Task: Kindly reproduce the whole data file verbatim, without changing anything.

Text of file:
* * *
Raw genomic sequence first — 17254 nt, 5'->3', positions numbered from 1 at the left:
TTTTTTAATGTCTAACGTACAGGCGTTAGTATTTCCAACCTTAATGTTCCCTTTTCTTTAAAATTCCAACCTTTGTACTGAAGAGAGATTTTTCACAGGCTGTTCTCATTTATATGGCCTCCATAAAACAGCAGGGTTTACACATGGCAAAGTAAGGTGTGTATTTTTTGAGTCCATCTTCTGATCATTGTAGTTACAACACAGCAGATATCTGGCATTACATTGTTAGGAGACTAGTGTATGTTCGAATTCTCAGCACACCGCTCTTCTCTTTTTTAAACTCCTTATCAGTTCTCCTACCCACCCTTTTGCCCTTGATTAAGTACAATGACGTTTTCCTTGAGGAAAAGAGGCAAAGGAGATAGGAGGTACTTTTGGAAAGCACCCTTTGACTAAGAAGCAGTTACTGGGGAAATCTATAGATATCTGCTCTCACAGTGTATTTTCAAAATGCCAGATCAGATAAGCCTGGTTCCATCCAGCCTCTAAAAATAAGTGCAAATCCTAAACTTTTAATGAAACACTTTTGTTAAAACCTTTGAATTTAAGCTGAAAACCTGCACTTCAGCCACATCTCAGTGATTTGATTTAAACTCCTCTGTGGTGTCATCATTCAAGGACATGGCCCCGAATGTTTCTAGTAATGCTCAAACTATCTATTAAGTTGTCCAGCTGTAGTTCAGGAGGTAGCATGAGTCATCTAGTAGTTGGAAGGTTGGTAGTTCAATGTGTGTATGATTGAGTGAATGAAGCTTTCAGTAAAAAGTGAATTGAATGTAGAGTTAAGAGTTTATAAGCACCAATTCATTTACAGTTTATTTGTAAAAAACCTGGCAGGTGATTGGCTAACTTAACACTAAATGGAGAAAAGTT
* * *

Raw genomic sequence first — 17254 nt, 5'->3', positions numbered from 1 at the left:
TTTTTTAATGTCTAACGTACAGGCGTTAGTATTTCCAACCTTAATGTTCCCTTTTCTTTAAAATTCCAACCTTTGTACTGAAGAGAGATTTTTCACAGGCTGTTCTCATTTATATGGCCTCCATAAAACAGCAGGGTTTACACATGGCAAAGTAAGGTGTGTATTTTTTGAGTCCATCTTCTGATCATTGTAGTTACAACACAGCAGATATCTGGCATTACATTGTTAGGAGACTAGTGTATGTTCGAATTCTCAGCACACCGCTCTTCTCTTTTTTAAACTCCTTATCAGTTCTCCTACCCACCCTTTTGCCCTTGATTAAGTACAATGACGTTTTCCTTGAGGAAAAGAGGCAAAGGAGATAGGAGGTACTTTTGGAAAGCACCCTTTGACTAAGAAGCAGTTACTGGGGAAATCTATAGATATCTGCTCTCACAGTGTATTTTCAAAATGCCAGATCAGATAAGCCTGGTTCCATCCAGCCTCTAAAAATAAGTGCAAATCCTAAACTTTTAATGAAACACTTTTGTTAAAACCTTTGAATTTAAGCTGAAAACCTGCACTTCAGCCACATCTCAGTGATTTGATTTAAACTCCTCTGTGGTGTCATCATTCAAGGACATGGCCCCGAATGTTTCTAGTAATGCTCAAACTATCTATTAAGTTGTCCAGCTGTAGTTCAGGAGGTAGCATGAGTCATCTAGTAGTTGGAAGGTTGGTAGTTCAATGTGTGTATGATTGAGTGAATGAAGCTTTCAGTAAAAAGTGAATTGAATGTAGAGTTAAGAGTTTATAAGCACCAATTCATTTACAGTTTATTTGTAAAAAACCTGGCAGGTGATTGGCTAACTTAACACTAAATGGAGAAAAGTT